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Polynesian sharks

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#1 fbattail


    Hermit Crab

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Posted 22 August 2003 - 10:51 PM

Dear Members,

I'm relaying a message from Shark-L since we are many to enjoy shark
photography. Diving with sharks in French Polynesia is an unvaluable
experience but a recent threat on polynesian reef sharks is taking
place: finning. Remember the Bikini Atoll case this year... I will not
let cupidity to kill my favorite photo models. This threat has been
observed by local people and is related in local press (La Dépêche de
Tahiti), this is a very urgent issue. We are trying as individuals to
make pressure on the French Polynesian government. The idea is to say
that a shark alive is a better value thant a dead one. Divers (and UW
photographers) are a very important income revenue for French Polynesia
and the beauty of the marine reef life is (was?) almost unique.

Please if you can write a polite mail to the addresses below (french
polynesian government people) explaining that the presence of reef
sharks in French Polynesia is an argument in choosing this destination
and that you are very concerned with the current finning threat.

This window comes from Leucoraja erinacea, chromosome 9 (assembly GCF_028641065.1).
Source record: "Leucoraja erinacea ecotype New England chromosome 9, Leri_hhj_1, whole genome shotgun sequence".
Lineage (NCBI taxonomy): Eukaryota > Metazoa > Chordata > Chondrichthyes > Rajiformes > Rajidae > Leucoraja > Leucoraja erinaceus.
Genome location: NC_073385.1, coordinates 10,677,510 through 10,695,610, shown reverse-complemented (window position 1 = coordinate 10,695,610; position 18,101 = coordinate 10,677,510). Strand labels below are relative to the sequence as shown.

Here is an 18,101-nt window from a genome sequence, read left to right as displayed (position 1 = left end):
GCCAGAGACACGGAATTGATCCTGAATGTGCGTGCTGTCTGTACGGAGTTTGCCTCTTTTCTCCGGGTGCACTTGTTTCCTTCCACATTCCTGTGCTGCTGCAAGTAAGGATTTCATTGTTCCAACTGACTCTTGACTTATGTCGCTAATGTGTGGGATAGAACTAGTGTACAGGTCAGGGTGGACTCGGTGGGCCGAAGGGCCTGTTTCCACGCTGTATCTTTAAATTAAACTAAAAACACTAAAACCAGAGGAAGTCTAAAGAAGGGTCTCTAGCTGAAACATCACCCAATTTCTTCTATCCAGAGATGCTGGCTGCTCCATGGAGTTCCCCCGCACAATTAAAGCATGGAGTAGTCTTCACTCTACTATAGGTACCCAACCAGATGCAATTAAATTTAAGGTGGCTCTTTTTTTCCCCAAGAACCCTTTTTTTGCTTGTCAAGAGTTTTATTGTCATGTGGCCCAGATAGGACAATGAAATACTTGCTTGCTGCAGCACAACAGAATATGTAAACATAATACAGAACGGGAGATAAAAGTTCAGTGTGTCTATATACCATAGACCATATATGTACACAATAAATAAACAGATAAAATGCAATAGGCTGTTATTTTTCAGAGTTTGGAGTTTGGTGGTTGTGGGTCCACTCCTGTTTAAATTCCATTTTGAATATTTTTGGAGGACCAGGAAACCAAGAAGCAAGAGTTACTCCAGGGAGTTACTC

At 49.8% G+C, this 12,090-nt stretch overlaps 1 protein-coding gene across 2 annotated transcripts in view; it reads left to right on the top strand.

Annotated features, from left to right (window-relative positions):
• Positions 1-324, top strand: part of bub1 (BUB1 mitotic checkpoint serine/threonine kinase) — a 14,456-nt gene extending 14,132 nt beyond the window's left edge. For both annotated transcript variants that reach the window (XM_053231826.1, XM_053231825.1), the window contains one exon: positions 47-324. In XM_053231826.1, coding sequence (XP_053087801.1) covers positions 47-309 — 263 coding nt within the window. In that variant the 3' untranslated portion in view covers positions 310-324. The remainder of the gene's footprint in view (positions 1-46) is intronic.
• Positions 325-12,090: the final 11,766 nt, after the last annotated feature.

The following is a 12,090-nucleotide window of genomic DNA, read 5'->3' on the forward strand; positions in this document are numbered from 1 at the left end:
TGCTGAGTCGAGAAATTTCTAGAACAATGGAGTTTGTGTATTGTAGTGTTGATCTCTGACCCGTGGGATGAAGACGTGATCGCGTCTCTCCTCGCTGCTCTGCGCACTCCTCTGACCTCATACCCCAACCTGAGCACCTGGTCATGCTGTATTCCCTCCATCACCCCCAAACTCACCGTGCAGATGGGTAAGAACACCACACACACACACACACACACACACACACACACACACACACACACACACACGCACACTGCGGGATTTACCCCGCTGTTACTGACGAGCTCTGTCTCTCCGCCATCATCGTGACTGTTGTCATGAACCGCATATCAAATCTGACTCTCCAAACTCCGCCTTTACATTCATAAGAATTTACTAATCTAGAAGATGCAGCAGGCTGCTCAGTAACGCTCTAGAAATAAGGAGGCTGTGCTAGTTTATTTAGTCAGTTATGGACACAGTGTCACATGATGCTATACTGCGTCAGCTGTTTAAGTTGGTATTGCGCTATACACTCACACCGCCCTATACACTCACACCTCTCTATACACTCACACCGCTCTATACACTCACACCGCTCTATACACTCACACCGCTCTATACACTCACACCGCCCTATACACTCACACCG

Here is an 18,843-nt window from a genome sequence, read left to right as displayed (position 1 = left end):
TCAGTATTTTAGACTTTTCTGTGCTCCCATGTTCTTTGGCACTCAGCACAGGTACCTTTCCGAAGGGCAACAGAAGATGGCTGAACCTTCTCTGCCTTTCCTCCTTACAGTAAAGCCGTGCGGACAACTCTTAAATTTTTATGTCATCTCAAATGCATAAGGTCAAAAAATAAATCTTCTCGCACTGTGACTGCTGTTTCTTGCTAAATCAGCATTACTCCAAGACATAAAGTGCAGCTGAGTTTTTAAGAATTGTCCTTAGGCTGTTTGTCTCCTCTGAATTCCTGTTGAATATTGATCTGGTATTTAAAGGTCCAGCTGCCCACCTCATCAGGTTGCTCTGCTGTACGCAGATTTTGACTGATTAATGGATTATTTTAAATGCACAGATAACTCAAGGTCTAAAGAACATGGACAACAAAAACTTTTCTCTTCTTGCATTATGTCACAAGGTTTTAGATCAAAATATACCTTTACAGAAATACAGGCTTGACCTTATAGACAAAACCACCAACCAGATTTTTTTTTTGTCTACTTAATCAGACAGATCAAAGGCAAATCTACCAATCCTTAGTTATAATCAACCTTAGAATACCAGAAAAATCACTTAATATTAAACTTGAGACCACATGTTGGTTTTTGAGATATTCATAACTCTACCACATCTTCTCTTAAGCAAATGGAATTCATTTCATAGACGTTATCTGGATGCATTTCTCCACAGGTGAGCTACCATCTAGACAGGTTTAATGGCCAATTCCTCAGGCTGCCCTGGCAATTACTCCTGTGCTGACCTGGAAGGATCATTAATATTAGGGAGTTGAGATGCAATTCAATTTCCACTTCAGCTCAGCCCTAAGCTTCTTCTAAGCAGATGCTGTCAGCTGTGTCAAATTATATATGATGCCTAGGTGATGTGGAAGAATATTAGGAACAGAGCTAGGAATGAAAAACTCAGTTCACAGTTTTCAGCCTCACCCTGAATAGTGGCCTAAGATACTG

For the sharks - a big part of our photo models -, thank you very much.

PS: This message has been posted to many individuals and to some lists,
BTW forgive my bad English.

François Battail

#2 Cybergoldfish


    Sperm Whale

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Posted 23 August 2003 - 02:02 PM

Thanks for bringing this to our attention, and fear not your request will be answered.

#3 jimbo1946


    Tiger Shark

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Posted 24 August 2003 - 12:44 PM

The situation in the Bahamas was very similar until recently. It took a lot of letters from divers to finally persude the government (it should have been a no-brainer!) that live sharks are worth far more than dead ones. Even now, the Bahamian government isn't doing a lot to enforce the new laws (to be fair, it isn't easy - the Bahamas chain stretches for several hundred miles), but it's a start.

It just takes relentless pressure, and the politicians eventually get the message. Usually.
Jim Chambers
Tucker, Georgia

Nikon D300 in Aquatica housing with housed SB800 flash.